Dear Maxine: Rotund in Rhode Island
It’s time for another installment of Dear Maxine, where our canine, feline, feathered, and occasionally human friends write in to ask questions about health, lifestyle, toys, or just about anything. This week’s question comes from Jack in Rhode Island, who has put on a few extra pounds.
My name is Jack, and I’m a 12 -year-old domestic cat. My human took me to the vet recently for a routine exam and he had the nerve to tell her that I’m… obese! I have always weighed 18 pounds, but recently crept up to 20 pounds over the holidays. I am active and happy, but my owner has put me on a diet, and I am not thrilled about it. I have always been very comfortable in my body and feel like this is body shaming, but my mom is concerned.
Rotund in Rhode Island
Thank you for reaching out! I too have put on a few pounds, and it has been quite the topic of conversation at my home, as well. So, this is what I’ve learned. Obesity is now being called an epidemic among domesticated cats and dogs. According to recent reports, as much as 50% of cats and dogs could be considered overweight or obese. Since most owners aren’t sure what their pet’s ideal weight should be, most vets say the best way to gauge a healthy body weight is by using the body condition scoring model. This visual test is a way to assess if your pet is above, at, or below their ideal weight by simply looking at them. The ideal body of a dog at a healthy weight will have ribs that are palpable without excess fat covering. This means, if you have to “push” through the fat to feel your dog's ribs, they are not palpable. A visible tuck should be seen at the abdomen when viewed from the side. When viewed from above there should be a defined waist at the base of the ribcage. If your dog doesn’t meet this criterion, then chances are he could lose a few pounds. Doctors say that as few as five pounds above the ideal body weight can put your dog at risk for developing some serious medical conditions.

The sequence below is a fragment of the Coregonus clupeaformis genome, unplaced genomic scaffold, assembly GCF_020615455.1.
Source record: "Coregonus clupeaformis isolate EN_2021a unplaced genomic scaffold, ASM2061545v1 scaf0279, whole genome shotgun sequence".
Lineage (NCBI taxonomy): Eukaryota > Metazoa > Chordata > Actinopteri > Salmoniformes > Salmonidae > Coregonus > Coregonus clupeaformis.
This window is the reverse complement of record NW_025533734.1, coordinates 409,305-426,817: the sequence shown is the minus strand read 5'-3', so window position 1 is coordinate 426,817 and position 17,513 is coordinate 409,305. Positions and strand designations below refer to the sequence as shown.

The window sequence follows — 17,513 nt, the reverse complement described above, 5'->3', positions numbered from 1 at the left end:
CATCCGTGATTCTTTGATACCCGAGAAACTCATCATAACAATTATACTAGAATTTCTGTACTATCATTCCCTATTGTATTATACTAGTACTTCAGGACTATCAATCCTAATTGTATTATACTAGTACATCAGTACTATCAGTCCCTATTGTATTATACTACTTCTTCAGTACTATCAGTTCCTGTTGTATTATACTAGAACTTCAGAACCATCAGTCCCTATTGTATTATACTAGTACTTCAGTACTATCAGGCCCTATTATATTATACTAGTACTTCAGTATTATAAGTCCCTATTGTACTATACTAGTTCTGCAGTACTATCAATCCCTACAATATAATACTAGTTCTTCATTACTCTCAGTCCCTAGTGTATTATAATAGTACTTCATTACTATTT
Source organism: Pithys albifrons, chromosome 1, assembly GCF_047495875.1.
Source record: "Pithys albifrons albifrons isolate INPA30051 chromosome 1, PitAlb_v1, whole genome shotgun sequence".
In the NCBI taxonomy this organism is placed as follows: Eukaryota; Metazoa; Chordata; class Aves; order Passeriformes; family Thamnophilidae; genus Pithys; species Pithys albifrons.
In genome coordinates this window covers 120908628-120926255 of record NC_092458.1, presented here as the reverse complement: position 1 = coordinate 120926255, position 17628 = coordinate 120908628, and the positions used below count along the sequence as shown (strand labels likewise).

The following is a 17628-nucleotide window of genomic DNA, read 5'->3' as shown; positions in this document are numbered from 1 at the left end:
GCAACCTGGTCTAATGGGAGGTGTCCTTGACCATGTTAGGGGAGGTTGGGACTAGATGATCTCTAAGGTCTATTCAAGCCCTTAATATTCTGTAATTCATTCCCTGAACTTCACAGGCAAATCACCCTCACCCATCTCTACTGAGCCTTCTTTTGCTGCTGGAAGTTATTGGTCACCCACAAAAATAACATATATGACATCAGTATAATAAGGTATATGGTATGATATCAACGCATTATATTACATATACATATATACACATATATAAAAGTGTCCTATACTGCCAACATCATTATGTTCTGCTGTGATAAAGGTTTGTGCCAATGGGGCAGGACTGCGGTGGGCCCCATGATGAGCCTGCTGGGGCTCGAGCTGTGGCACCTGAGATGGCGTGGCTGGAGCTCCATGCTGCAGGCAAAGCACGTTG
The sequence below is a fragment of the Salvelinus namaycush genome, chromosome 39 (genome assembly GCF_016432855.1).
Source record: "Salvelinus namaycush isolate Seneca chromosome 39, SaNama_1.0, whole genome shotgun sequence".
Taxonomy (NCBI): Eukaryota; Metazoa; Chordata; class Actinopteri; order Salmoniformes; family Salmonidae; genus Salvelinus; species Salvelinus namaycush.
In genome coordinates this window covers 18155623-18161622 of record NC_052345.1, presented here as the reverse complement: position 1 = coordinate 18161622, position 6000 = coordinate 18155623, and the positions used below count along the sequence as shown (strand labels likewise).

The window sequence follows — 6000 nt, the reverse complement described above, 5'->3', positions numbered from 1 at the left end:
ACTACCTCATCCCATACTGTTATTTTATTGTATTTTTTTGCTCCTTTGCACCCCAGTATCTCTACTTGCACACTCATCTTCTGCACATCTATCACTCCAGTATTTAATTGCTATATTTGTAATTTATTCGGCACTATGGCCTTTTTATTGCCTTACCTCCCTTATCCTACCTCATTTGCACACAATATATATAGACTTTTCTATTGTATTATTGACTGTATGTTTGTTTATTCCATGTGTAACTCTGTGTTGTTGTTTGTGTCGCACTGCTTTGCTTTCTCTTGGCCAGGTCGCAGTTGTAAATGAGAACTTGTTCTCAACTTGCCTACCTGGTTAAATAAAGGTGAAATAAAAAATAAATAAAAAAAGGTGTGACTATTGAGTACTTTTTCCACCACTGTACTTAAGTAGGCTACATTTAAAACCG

How does this happen? Well, just like our human parents who have gained weight, this doesn’t happen overnight. Simply, dogs and cats that consume too many treats and/or too much food will gain weight quickly, especially if they are not very active. As pets age, their metabolism and activity level sometimes slow down, so the weight will often sneak up to them at this point as well.
If you are happy with the way you look, "what is the problem?" you may ask. Doctors say that as few as five pounds above the ideal body weight for dogs or just 2-3 for cats, can put us at risk for developing some serious medical conditions. Overweight pets experience more stress on their internal organs, and there is a greater strain on their joints and the rest of the musculoskeletal system. Obesity in dogs and cats is associated with cardiopulmonary disease, insulin resistance, osteoarthritis, renal disease, pancreatitis, neoplasia, as well as a shortened life span.
Scary right? So, what can our parents do to keep us happy and healthy so we can live longer lives? If your pets are spayed or neutered, his or her food intake should be decreased by up to 25 percent from the “recommended daily intake” listed on the side of your food bag. Additionally, feed per the amount suggested for your adult dog’s ideal healthy weight, not for their current weight. Here are a few other tips for humans:
1. Eliminate free-feeding: Rather than allow your dogs to graze throughout the day, try feeding smaller, frequent meals.
2. Use a measuring cup when feeding to get the correct amount of food, “Eyeing it’ is a recipe for excess feeding.
3. Be mindful of treats: If you are training your dog and give treats as a reward, remember that those calories count towards their daily allotment. For overweight dogs who can’t spare the extra calories from treats, a good alternative is to “treat” using their regular dog food or try something low fat like green beans.
4. Exercise: For an obese dog, start out slow and increase exercise over time once he starts losing weight. Be sure to avoid exercise during the hottest times of the day, since obese and overweight dogs are more susceptible to heatstroke. Playing catch is also a fun way to exercise your pet. Cats love fishing poles as well.
And most importantly, be patient. You didn’t gain this weight overnight, so you won’t lose it overnight either. Losing weight safely is important and takes time. Aim for weight loss of about one to two percent of your body weight per week. At first, you may notice your dog is begging more than usual. Many dogs will act ravenous even after they have met their caloric requirements for the day. This is normal. They are getting adjusted to their new way of eating.
So, I hope that helps Rotund. Diets are not fun for anyone but hang in there and just imaging how much better you will feel and how much more energy you will have when you shed the extra weight.
Until next time, stay happy and healthy!
Love Maxine (& Brenda Storms)
Think Your Dog is a Healthy Weight? Think Again., Johnna Devereaux C.P.N., July 16, 2020
How to calculate your dog’s weight, Natalie Stilwell, DVM, MS, PhD, December 04, 2019
Health Tip: Is Your Pet a Healthy Weight? MedicineNet. January 10, 2021